Tag Archives: discharges lake okeechobee

Earth Day Must Mean Change…

Earth Day 2020 will certainly go down in the history books. The worldwide outbreak of Covid-19 gives all of us a new lens to view the world, our fragile blue planet… Certainly everyone sees “change” differently. For those of us along the Treasure Coast, when we think of Earth Day we may think of water. Since 2013, thousands of us have come together amplifying a longstanding fight  for clearer, cleaner water. We started a modern movement that caught traction, and indeed, changed the political landscape and perceptions of Floridians. We are making progress! But big change comes slowly, thus we must do all we can ourselves right now. It must start with “little things,” like with how we think about pollution; how we live; how we use, develop, and protect ours lands; how we manage our pesticide-fertilizer-water-hungry lawns, or get rid of them all-together; how we think about food, transportation, and most important, our expectations of large scale agricultural production. It’s overwhelming really. But it’s a must. Earth Day cannot just be a celebration, a recognition, it has to bring real change, right now.  

NASA 2015 Blue Marble

NASA the blue marble series- our fragile planet from outer space

2013, 2016, 2018 JTL/EL: St Lucie River/Indian River Lagoon and Lake Okeechobee during multiple toxic algae crises, not long ago, a strong reminder of the need for continued change. We cannot ever again allow such polluted waters upon our Earth. 

Photo: Dr Scott Kuhns, 2018

Photo: Mary Ratabaugh, Central Marine 2018

A Chocolate Ocean; A Black River, A Disgrace, SLR/IRL

Flight over SLR/IRL to view canal C-23, C-24, C-25 and especially present high releases from Lake Okeechobee through C-44 Canal. JTL/EL 10-14-17

Yesterday, I asked Ed to take me up in the plane, once again to document the discharges. In the wake of much rain and an active hurricane season, the St Lucie River/Indian River Lagoon continues to sacrifice its economy, health, and ecosystem for the EAA and South Florida drainage. A standard operating procedure that is outdated and dangerous.

The discharges from Lake O. have been on and off since Hurricane Irma hit on September 20th. Presently they are “on,” and it shows. Right now our river and ocean shores near the inlet should be at available to boaters, fisher-people, and youth, in”full-turquoise-glory.” Instead, the estuary, beaches, and near offshore is a ghost-town along a chocolate ocean and a black river. The edge of the plume can hardly be distinguished as all is dark, sediment filled waters. A disgrace.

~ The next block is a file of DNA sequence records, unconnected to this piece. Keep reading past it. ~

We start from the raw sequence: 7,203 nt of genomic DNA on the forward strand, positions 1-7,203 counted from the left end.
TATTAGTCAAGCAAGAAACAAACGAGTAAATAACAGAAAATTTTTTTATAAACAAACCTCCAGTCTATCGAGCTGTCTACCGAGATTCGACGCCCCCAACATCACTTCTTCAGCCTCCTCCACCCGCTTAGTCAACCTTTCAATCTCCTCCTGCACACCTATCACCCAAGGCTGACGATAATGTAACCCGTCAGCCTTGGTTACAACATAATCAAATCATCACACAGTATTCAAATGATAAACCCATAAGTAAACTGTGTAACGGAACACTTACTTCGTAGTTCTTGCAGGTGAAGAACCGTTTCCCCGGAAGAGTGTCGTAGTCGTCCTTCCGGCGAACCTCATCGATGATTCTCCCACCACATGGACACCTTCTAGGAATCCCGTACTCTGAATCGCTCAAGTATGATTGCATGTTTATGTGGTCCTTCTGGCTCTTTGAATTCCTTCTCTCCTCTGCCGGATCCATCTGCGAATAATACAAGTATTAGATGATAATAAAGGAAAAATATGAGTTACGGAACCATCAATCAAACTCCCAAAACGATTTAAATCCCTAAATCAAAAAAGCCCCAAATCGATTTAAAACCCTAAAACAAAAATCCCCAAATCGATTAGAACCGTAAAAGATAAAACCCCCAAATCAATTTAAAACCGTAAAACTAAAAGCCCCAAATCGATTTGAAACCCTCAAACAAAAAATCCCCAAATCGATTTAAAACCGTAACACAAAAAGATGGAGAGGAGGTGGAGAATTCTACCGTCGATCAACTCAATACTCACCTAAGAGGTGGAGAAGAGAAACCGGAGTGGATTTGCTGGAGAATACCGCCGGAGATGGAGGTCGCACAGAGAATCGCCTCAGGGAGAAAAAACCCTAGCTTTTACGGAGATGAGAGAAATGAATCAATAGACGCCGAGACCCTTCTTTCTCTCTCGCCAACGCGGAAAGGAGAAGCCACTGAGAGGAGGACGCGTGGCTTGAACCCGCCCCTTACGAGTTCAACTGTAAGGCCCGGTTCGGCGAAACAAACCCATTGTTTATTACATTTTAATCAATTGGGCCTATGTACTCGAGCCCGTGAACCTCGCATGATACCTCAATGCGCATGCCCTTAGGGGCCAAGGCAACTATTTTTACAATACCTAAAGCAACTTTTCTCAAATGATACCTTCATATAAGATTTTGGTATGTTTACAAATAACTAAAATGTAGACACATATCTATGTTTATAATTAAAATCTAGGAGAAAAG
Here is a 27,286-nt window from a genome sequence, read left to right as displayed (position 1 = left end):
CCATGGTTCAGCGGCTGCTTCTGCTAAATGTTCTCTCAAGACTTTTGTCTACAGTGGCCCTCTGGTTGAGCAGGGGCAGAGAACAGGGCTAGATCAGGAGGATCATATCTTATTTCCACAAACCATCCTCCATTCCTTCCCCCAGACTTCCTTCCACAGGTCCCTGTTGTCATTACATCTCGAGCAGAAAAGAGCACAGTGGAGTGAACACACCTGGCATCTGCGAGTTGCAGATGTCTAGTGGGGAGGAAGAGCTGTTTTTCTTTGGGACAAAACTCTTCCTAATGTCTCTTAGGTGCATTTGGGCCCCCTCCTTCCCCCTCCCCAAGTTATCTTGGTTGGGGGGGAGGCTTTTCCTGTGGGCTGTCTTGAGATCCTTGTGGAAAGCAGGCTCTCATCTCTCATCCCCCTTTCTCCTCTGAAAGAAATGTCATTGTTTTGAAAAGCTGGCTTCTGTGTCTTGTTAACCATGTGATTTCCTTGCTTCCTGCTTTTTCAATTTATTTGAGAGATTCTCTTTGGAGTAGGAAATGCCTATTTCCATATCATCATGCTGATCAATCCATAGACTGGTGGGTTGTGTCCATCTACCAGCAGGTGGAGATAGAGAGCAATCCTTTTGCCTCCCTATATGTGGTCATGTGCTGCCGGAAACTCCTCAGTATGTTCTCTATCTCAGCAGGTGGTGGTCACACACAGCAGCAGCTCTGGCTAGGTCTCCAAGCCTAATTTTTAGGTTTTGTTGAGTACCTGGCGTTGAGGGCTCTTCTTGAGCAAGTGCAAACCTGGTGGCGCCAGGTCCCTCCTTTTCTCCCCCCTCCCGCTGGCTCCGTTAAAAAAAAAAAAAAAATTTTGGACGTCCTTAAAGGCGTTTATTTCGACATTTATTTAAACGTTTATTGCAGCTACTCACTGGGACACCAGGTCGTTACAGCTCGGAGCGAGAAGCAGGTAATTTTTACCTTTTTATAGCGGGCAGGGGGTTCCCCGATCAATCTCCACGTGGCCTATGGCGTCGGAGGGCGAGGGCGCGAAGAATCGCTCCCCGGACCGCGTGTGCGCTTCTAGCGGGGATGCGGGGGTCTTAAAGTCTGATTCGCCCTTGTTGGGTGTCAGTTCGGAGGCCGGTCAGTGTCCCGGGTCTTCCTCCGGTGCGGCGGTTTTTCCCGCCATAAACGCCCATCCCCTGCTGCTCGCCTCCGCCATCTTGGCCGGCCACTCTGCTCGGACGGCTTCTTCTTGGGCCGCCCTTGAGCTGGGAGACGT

ACOE 10-15-17

10-15-17 Lake O is high. This is a threat to those who live south and around the lake.

South Florida’s southern Everglades, 1850 & today. The water that used to flow south now is sent to the ocean and Gulf of Mexico through canals C-44 (SLR) and C-43.(Cal.) (Map courtesy of SFWMD.)

Image showing drainage of S. Florida through St Lucie and Caloosahatchee rivers. These rivers, that God did not connect to Lake Okeechobee, have been channelized by humans to dump Lake O. This drainage system put in place  in the 1920s does not serve Florida today. Not economically, health wise, or environmentally. We must continue to push to replumb the system the best we can.  (Public image.)

ACOE, Lake O: http://w3.saj.usace.army.mil/h2o/currentLL.shtml
S-308 and S-80 connected to both LO and C-44: http://w3.saj.usace.army.mil/h2o/reports.htm
C-23,(S97) C-24,(S49) C-25 (S99): http://my.sfwmd.gov/portal/pls/portal/realtime.pkg_rr.proc_rr?p_op=FORT_PIERCE

I told Ed it’s best not to smile for this photo. We look forward to seeing the model and timeline from the SFWMD and ACOE for Senator Negron’s reservoir, and the beginning of turning this century old nightmare.

 

SFWMD basin map for SLR showing canal discharge structures.

 

Ft Pierce, Sebastian, and Stuart’s Inlets, Gallery of Discharge Photos, 3-6-16, SLR/IRL

Today I am sharing a “gallery” of discharge photographs from my husband Ed’s flight over Ft Pierce, Sebastian, and Stuart’s St Lucie Inlets. The photos were taken yesterday, March 6th, 2016, around 2pm.

A picture speaks a thousands words…(In this case through about 106 frames.) Yesterday was an absolutely beautiful day, yet area waters estuarine and ocean were not necessarily so. —-Certainly not those surrounding the St Lucie River/Indian River Lagoon near the St Lucie Inlet.

The discharge levels and reports for Lake Okeechobee can be reviewed at the Army Corp of Engineer’s Jacksonville website here: http://w3.saj.usace.army.mil/h2o/reports.htm. Lake Okeechobee is reported at 15.68.

The ACOE will be releasing less according to a recent press release.